DEAR ABBY: I am at my wit's end concerning a widow at our church. This woman should know better because her late husband was a minister.
Every Sunday, she makes a point of looking for my husband and me, and she's constantly touching and flirting with him. He is very uncomfortable with her behavior and runs the other way when he sees her coming. Many times she waits for us at the back of the church where we pick up our nametags.
Neither of us can understand why a Sunday school teacher so well versed in the Scriptures would act like she does. We can't discuss this with anyone at church, so what would you suggest? If you print my letter, perhaps she will read it and see herself. -- IRRITATED IN MINNEAPOLIS
DEAR IRRITATED: It seems that you think the widow is "coveting" more than the Ten Commandments allow. She is obviously lonely and probably needs verification that she is still attractive to men.
Since your husband isn't interested in her and you see her only once a week, please show some compassion. And should you happen to know an eligible man, for heaven's sake, introduce him to her!
DEAR ABBY: I've had it with my mother-in-law, who has come to live with us. I recall that some time ago, you printed a letter from a woman who had also been made miserable by her widowed mother who had come to live with her. The writer said she had come up with some rules for herself, which she would observe if she ever found herself having to live with her children.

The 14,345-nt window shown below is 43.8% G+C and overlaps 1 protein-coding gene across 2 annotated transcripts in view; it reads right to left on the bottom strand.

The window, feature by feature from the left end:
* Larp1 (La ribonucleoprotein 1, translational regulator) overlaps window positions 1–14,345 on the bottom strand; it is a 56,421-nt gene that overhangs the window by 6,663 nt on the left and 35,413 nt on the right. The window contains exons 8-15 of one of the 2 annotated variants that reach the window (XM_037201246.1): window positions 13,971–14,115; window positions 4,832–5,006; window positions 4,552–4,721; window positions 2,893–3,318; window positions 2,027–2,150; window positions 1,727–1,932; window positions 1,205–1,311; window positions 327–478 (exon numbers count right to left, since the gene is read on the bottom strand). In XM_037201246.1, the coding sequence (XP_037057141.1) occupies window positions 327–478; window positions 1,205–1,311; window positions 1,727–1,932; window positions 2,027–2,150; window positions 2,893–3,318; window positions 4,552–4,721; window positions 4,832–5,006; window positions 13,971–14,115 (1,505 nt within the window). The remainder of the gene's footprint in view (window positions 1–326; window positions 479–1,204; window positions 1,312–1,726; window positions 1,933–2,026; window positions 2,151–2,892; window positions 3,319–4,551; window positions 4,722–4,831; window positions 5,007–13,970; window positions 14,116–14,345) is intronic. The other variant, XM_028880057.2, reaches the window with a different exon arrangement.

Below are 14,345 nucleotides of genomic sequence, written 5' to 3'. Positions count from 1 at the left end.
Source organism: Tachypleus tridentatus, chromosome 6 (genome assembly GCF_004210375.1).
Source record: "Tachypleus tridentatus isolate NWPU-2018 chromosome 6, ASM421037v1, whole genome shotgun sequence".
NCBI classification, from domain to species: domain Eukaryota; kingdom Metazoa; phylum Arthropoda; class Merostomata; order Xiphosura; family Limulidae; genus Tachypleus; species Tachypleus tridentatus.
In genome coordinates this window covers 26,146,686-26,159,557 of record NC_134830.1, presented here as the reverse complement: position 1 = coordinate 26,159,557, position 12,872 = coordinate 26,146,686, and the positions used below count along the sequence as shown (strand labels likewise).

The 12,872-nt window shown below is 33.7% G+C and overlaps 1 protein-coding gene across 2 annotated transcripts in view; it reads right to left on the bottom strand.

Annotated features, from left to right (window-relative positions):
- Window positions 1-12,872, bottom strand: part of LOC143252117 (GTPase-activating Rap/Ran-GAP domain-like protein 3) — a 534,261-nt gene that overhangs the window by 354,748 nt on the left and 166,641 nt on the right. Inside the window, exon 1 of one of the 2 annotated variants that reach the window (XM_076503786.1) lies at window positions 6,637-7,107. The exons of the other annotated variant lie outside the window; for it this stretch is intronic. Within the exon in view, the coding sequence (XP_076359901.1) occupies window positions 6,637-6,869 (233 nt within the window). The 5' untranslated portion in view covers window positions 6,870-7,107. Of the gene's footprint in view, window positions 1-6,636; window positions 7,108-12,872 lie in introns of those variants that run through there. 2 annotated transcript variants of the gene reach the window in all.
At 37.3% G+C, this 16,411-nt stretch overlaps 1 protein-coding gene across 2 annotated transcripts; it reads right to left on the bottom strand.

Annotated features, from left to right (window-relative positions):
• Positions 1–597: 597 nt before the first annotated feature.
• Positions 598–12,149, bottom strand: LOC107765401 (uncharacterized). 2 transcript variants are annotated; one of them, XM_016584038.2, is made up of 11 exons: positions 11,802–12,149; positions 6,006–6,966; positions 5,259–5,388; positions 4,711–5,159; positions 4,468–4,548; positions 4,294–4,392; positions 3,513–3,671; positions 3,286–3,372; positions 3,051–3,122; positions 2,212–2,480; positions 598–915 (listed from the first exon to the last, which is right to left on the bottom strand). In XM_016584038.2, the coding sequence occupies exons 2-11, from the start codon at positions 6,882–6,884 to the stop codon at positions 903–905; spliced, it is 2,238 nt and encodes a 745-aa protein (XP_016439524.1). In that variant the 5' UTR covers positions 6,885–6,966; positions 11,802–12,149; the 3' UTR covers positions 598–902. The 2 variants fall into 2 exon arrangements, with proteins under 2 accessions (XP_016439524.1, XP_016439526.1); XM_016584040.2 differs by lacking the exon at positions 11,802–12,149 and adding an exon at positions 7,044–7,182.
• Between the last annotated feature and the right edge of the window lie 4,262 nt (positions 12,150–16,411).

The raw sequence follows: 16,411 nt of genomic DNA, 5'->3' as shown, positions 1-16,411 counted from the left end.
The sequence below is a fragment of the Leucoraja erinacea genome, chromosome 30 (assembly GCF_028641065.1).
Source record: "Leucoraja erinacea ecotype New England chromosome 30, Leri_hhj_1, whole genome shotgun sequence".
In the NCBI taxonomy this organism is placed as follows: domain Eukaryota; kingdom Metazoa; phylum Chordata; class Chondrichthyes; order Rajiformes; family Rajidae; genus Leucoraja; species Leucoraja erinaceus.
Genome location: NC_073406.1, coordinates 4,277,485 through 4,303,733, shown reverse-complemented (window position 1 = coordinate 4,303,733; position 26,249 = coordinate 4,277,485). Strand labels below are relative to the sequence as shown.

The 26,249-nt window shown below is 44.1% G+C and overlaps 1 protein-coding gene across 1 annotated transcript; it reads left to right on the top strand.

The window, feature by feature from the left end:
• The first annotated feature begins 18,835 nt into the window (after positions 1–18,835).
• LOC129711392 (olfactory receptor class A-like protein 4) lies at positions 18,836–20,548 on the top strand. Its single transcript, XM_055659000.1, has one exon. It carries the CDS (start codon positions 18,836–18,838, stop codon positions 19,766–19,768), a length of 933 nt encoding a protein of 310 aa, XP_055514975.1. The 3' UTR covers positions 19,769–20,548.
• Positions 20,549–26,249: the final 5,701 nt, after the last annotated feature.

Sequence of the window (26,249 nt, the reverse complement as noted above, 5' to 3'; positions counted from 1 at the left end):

Abby, never in my wildest dreams did I think I would need those rules, but times have changed. Will you please reprint it? -- HAD IT IN WASHINGTON STATE
DEAR HAD IT: Certainly. That letter is timeless:
DEAR ABBY: Years ago, when my widowed mother came to live with my husband and me, she made our lives so miserable that I determined that I would never bring such misery to my children if I ever had to live with them.
One day I sat down and wrote myself a letter. In it were some pertinent rules, and on the outside of the envelope I wrote, "To be opened on the day I go to live with my daughter, heaven forbid." I tucked it away in an old book and forgot about it.
I've been widowed and self-sufficient for six years, but I was recently forced to give up my job and go live with my oldest daughter. I've opened that letter, and I think your older readers might benefit from it, as I intend to.
The rules are as follows:
-- Give what you can toward your keep. Any budget will stretch just so far.
-- Keep yourself clean and neat.
-- Remember, it is their home. Be especially considerate of him. He allowed her to bring you here.
-- Give them privacy at every opportunity.
-- If they want to go away on a vacation but are hesitant because of you, offer to visit another relative or friend so they can be free to go.
-- Don't offer any advice or express any opinions unless asked.
-- Volunteer information that they might be too embarrassed to ask for, such as arrangements for your burial, hospitalization, etc.
These rules were written more than 20 years ago. I read them often and am determined to keep them. -- WIDOW X
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